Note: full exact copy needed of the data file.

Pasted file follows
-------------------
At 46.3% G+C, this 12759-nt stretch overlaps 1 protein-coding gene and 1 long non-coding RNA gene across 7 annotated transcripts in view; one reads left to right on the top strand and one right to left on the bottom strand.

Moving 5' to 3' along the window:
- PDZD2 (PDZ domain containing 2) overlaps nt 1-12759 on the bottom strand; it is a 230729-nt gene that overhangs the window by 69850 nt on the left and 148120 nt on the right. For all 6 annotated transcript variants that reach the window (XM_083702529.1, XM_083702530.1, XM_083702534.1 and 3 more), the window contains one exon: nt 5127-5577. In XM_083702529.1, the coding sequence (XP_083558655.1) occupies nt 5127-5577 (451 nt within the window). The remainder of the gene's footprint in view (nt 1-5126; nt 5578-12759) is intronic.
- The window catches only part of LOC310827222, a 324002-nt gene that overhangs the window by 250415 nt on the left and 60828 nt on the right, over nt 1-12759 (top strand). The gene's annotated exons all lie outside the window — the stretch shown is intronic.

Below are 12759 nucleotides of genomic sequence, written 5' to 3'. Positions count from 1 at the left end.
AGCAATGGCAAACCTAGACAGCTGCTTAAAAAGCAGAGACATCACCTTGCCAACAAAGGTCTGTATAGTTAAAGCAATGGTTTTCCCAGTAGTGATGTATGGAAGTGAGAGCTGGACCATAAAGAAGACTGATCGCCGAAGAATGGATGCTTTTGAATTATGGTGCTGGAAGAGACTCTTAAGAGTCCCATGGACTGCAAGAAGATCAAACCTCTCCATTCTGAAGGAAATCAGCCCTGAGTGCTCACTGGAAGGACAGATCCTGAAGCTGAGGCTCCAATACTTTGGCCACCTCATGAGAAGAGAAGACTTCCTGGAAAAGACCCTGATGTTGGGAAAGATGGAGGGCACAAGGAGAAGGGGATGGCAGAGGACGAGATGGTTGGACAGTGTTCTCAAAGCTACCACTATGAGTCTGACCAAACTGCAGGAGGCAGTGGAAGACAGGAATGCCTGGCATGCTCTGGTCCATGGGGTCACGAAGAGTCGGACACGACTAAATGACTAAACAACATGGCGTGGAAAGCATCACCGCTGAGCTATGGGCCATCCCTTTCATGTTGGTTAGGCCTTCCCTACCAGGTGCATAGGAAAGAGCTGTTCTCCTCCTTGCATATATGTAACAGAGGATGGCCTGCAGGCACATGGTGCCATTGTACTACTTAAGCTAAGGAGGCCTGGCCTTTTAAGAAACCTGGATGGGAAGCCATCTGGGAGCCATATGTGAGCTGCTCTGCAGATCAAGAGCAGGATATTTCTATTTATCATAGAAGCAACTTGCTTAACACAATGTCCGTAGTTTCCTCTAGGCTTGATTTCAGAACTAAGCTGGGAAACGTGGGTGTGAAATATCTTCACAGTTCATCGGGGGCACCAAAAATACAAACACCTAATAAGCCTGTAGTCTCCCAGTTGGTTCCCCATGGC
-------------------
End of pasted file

At 46.3% G+C, this 12759-nt stretch overlaps 1 protein-coding gene and 1 long non-coding RNA gene across 7 annotated transcripts in view; one reads left to right on the top strand and one right to left on the bottom strand.

Moving 5' to 3' along the window:
- PDZD2 (PDZ domain containing 2) overlaps nt 1-12759 on the bottom strand; it is a 230729-nt gene that overhangs the window by 69850 nt on the left and 148120 nt on the right. For all 6 annotated transcript variants that reach the window (XM_083702529.1, XM_083702530.1, XM_083702534.1 and 3 more), the window contains one exon: nt 5127-5577. In XM_083702529.1, the coding sequence (XP_083558655.1) occupies nt 5127-5577 (451 nt within the window). The remainder of the gene's footprint in view (nt 1-5126; nt 5578-12759) is intronic.
- The window catches only part of LOC310827222, a 324002-nt gene that overhangs the window by 250415 nt on the left and 60828 nt on the right, over nt 1-12759 (top strand). The gene's annotated exons all lie outside the window — the stretch shown is intronic.

Below are 12759 nucleotides of genomic sequence, written 5' to 3'. Positions count from 1 at the left end.
AGCAATGGCAAACCTAGACAGCTGCTTAAAAAGCAGAGACATCACCTTGCCAACAAAGGTCTGTATAGTTAAAGCAATGGTTTTCCCAGTAGTGATGTATGGAAGTGAGAGCTGGACCATAAAGAAGACTGATCGCCGAAGAATGGATGCTTTTGAATTATGGTGCTGGAAGAGACTCTTAAGAGTCCCATGGACTGCAAGAAGATCAAACCTCTCCATTCTGAAGGAAATCAGCCCTGAGTGCTCACTGGAAGGACAGATCCTGAAGCTGAGGCTCCAATACTTTGGCCACCTCATGAGAAGAGAAGACTTCCTGGAAAAGACCCTGATGTTGGGAAAGATGGAGGGCACAAGGAGAAGGGGATGGCAGAGGACGAGATGGTTGGACAGTGTTCTCAAAGCTACCACTATGAGTCTGACCAAACTGCAGGAGGCAGTGGAAGACAGGAATGCCTGGCATGCTCTGGTCCATGGGGTCACGAAGAGTCGGACACGACTAAATGACTAAACAACATGGCGTGGAAAGCATCACCGCTGAGCTATGGGCCATCCCTTTCATGTTGGTTAGGCCTTCCCTACCAGGTGCATAGGAAAGAGCTGTTCTCCTCCTTGCATATATGTAACAGAGGATGGCCTGCAGGCACATGGTGCCATTGTACTACTTAAGCTAAGGAGGCCTGGCCTTTTAAGAAACCTGGATGGGAAGCCATCTGGGAGCCATATGTGAGCTGCTCTGCAGATCAAGAGCAGGATATTTCTATTTATCATAGAAGCAACTTGCTTAACACAATGTCCGTAGTTTCCTCTAGGCTTGATTTCAGAACTAAGCTGGGAAACGTGGGTGTGAAATATCTTCACAGTTCATCGGGGGCACCAAAAATACAAACACCTAATAAGCCTGTAGTCTCCCAGTTGGTTCCCCATGGC